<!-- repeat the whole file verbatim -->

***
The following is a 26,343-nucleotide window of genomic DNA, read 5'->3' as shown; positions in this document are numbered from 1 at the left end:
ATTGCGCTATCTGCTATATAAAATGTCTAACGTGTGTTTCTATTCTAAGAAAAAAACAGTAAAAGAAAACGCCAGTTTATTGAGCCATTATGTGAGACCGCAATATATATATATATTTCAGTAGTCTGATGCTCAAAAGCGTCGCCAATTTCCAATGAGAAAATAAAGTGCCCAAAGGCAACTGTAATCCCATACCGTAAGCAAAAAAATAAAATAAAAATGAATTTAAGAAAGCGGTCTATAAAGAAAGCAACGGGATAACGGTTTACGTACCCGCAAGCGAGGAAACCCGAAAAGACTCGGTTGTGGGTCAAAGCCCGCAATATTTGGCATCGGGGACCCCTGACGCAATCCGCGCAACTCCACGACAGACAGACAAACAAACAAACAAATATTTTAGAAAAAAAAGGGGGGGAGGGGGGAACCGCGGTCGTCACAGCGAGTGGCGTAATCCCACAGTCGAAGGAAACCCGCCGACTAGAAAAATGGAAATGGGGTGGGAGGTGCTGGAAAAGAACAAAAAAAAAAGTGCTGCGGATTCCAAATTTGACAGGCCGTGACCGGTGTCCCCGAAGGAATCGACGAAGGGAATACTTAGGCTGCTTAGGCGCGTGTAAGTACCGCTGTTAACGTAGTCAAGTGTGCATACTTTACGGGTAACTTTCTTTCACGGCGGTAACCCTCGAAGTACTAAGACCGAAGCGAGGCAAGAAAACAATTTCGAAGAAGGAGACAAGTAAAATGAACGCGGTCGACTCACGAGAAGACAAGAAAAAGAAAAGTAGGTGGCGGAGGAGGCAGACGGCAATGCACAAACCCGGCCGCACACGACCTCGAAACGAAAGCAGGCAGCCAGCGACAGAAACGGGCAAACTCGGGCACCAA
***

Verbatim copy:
The following is a 26,343-nucleotide window of genomic DNA, read 5'->3' as shown; positions in this document are numbered from 1 at the left end:
ATTGCGCTATCTGCTATATAAAATGTCTAACGTGTGTTTCTATTCTAAGAAAAAAACAGTAAAAGAAAACGCCAGTTTATTGAGCCATTATGTGAGACCGCAATATATATATATATTTCAGTAGTCTGATGCTCAAAAGCGTCGCCAATTTCCAATGAGAAAATAAAGTGCCCAAAGGCAACTGTAATCCCATACCGTAAGCAAAAAAATAAAATAAAAATGAATTTAAGAAAGCGGTCTATAAAGAAAGCAACGGGATAACGGTTTACGTACCCGCAAGCGAGGAAACCCGAAAAGACTCGGTTGTGGGTCAAAGCCCGCAATATTTGGCATCGGGGACCCCTGACGCAATCCGCGCAACTCCACGACAGACAGACAAACAAACAAACAAATATTTTAGAAAAAAAAGGGGGGGAGGGGGGAACCGCGGTCGTCACAGCGAGTGGCGTAATCCCACAGTCGAAGGAAACCCGCCGACTAGAAAAATGGAAATGGGGTGGGAGGTGCTGGAAAAGAACAAAAAAAAAAGTGCTGCGGATTCCAAATTTGACAGGCCGTGACCGGTGTCCCCGAAGGAATCGACGAAGGGAATACTTAGGCTGCTTAGGCGCGTGTAAGTACCGCTGTTAACGTAGTCAAGTGTGCATACTTTACGGGTAACTTTCTTTCACGGCGGTAACCCTCGAAGTACTAAGACCGAAGCGAGGCAAGAAAACAATTTCGAAGAAGGAGACAAGTAAAATGAACGCGGTCGACTCACGAGAAGACAAGAAAAAGAAAAGTAGGTGGCGGAGGAGGCAGACGGCAATGCACAAACCCGGCCGCACACGACCTCGAAACGAAAGCAGGCAGCCAGCGACAGAAACGGGCAAACTCGGGCACCAA